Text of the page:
One of my fond memories of working in Finance MIS was a short-lived tradition called “Nerd Lunch.” I and another analyst would log in to a net meeting and work through complicated SQL queries every few weeks. We would brainstorm solutions for ongoing information problems facing our department. I ask you: Has there ever been a more appropriate moniker for an event?
The analyst was my guru. With her help, I went from landing a job where I knew next to nothing about the software I would be using to finding solutions for decision makers in our organization.
I’m writing this blog post because it’s great to get excited about a job posting that sounds perfect in terms of industry, position, and advancement opportunities – but then it’s disappointing to worry about qualifying on ‘Preferred’ software experience. Worrying about software experience may even keep a job seeker from pursuing a position. What follows are tips I’ve found helpful to first get through an interview without perfect software experience, and then to get up to speed quickly in software skills once hired.
For an interview: Likely you will be facing a hiring manager when answering questions about software skills. Before the interview, it is possible you may be able to fully investigate the software – say, with a free trial for more common products. Barring that, prior to sitting down with the hiring manager, I suggest Googling the software listed in the job posting to find its specifications, as well as those of competing software products. This is a particularly helpful step with specialized software, such as enterprise management, accounting or asset management software.
Investigate the capabilities of the software to understand the functionality, and then come up with (intelligent!) questions related to the software’s application to itemized job responsibilities in the position listing. After all, once you get the job, that will be your contribution to the organization. It is most important in an interview with a hiring manager to demonstrate understanding of the role and to express critical thinking skills related to a position’s responsibilities.
Once hired, read a book: Find a beginner’s guidebook to the software if you can. Also, read it. (NOTE: No one really thinks you are a dummy when you read those Dummies books.) Rather than buying it new, I suggest checking out bookins.com, half.com, or posting an ad on Freecycle for a used copy. I’ve always found that starting with these books gives a good comfort level for tinkering in the software, at which point you are ready to sandbox.
Sandboxing: This is when you’ll start breaking existing tools in a calculated way. Set up a dev environment for this step, whatever that may be. For tools that use scripts, like VBA, or query language, like SQL, pretty much everyone learns by stealing snippets from existing tools and modifying for new applications. This is the sort of stuff you can do while waiting on a batch of project work or during down times in cyclical reporting periods. Please do not underestimate the “Help” tool in a software package; these tools tend to get more useful as your grasp on the software jargon strengthens (ironically). There’s no shame in using company resources to iterate and build on your technical skills, particularly if you are the type to check Facebook or text during working hours.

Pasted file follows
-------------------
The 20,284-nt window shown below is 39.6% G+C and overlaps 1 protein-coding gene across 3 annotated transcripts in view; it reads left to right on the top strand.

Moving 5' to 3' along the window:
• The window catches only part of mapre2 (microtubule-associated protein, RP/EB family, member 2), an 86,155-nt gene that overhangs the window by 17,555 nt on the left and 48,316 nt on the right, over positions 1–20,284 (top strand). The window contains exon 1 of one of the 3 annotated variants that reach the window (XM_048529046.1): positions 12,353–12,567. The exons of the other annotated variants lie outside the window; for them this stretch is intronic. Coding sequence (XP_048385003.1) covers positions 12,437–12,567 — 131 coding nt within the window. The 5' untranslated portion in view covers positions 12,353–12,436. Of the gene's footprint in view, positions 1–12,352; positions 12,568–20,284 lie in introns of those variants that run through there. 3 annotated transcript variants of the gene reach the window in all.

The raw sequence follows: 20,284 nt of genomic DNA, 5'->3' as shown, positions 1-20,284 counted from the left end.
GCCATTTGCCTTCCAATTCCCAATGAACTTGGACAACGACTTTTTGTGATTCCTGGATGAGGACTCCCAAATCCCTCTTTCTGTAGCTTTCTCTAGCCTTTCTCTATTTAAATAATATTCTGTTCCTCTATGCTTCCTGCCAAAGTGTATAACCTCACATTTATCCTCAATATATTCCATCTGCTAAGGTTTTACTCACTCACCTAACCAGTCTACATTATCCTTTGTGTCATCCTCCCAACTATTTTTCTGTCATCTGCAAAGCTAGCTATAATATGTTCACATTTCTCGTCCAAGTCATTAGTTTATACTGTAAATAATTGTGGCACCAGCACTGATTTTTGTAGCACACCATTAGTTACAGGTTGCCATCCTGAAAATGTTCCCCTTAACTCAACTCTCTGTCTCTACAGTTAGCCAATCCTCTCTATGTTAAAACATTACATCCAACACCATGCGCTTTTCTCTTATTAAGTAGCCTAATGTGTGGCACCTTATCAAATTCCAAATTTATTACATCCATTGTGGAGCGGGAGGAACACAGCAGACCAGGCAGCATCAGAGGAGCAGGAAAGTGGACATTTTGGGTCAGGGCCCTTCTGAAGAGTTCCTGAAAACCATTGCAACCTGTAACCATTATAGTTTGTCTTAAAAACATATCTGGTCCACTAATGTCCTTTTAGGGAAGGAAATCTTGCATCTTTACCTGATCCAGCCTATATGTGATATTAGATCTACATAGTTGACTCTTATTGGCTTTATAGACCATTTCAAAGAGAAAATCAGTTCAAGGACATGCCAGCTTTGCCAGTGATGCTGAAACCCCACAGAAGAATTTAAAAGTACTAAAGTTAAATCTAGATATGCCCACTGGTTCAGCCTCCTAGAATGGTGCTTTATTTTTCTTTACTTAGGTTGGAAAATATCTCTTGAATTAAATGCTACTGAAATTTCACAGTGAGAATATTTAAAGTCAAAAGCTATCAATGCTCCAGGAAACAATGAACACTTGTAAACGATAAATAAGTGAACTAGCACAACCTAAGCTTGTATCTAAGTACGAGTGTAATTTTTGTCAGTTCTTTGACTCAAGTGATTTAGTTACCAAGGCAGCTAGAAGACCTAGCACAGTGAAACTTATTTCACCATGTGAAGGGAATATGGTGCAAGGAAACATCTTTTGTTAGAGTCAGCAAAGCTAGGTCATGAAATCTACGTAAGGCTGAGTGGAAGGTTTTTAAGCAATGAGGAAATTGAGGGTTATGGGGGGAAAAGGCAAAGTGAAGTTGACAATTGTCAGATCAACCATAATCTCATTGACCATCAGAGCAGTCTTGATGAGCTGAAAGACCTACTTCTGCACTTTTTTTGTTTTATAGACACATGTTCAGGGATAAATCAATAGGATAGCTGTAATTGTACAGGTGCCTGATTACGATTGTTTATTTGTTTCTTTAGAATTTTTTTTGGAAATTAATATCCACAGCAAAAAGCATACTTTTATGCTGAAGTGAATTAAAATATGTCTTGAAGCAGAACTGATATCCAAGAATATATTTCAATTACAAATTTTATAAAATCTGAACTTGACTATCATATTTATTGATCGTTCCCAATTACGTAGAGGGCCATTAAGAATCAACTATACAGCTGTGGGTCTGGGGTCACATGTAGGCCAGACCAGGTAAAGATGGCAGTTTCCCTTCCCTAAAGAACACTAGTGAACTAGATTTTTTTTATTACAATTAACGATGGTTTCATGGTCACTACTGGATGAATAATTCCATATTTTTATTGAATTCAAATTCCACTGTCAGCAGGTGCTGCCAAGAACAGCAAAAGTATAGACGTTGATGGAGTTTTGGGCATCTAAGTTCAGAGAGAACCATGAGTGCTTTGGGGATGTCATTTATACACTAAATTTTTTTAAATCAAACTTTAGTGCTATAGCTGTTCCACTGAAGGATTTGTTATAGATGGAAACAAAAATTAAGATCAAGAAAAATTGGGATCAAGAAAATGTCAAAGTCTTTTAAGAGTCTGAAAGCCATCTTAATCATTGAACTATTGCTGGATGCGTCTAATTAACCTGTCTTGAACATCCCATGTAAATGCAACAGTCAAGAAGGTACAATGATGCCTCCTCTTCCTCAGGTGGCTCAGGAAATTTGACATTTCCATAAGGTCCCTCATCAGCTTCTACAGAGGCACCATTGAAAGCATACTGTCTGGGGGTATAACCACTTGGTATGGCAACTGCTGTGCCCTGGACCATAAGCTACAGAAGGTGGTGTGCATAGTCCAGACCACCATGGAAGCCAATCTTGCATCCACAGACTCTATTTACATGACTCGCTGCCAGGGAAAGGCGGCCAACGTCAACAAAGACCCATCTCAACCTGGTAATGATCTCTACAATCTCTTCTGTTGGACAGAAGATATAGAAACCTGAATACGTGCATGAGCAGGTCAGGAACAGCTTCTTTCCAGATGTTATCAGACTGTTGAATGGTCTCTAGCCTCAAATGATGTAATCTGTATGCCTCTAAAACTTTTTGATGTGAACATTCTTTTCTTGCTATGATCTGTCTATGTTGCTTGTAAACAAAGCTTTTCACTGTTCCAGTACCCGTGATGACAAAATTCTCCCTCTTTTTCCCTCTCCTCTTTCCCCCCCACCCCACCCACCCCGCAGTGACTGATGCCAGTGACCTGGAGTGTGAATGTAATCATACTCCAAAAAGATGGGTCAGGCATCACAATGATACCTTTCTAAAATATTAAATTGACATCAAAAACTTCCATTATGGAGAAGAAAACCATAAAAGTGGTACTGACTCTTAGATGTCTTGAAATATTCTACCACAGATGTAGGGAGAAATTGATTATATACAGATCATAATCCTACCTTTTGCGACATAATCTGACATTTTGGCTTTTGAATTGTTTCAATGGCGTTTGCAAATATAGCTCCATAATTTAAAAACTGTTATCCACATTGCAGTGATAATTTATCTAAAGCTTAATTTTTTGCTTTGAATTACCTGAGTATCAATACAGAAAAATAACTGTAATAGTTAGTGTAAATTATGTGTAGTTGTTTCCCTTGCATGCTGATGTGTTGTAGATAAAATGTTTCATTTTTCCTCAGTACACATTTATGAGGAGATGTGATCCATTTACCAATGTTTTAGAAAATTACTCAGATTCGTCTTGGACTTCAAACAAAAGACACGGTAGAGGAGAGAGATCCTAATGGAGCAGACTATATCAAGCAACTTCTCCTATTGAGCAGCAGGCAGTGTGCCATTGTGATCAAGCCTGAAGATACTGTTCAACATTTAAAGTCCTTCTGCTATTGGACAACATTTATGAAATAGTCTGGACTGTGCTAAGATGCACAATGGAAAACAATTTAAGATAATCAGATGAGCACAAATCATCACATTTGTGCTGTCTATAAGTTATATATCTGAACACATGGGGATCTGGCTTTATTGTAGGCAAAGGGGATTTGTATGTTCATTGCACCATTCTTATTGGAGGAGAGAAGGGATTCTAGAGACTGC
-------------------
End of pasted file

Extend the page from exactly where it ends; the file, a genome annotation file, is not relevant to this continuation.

Find a guru: A guru is different than a mentor. This is a person whose geek runs deep, but who has enough patience and time to answer your technical questions. A guru will also have excellent problem-solving skills, in that she (or he) can help you find answers to existing problems by walking you through previously applied solutions in the software tool. Surprisingly, perhaps, a real guru won’t do things like grab your mouse and make a quick fix; that person will have a conversation with you, explore the scope of the issue, and explain in plain language what you need to do. You will learn to deepen the relationship with increasingly thoughtful questions about the work at hand, eventually adding value instinctively. In the long run, a guru’s approach will ideally make you a better thinker.
When this person helps you, be sure to recognize her. Buy her coffee. Send a thank-you email to her boss. Write a blog post about her. Someday, if you care to, you’ll be in the position to act as a guru.
I hope this makes learning new software (or becoming an expert in familiar software) more attractive and less painful. The software is just a tool for the tasks at hand. In the end, you are the element adding value in the position, first by applying software and later by sharing your knowledge.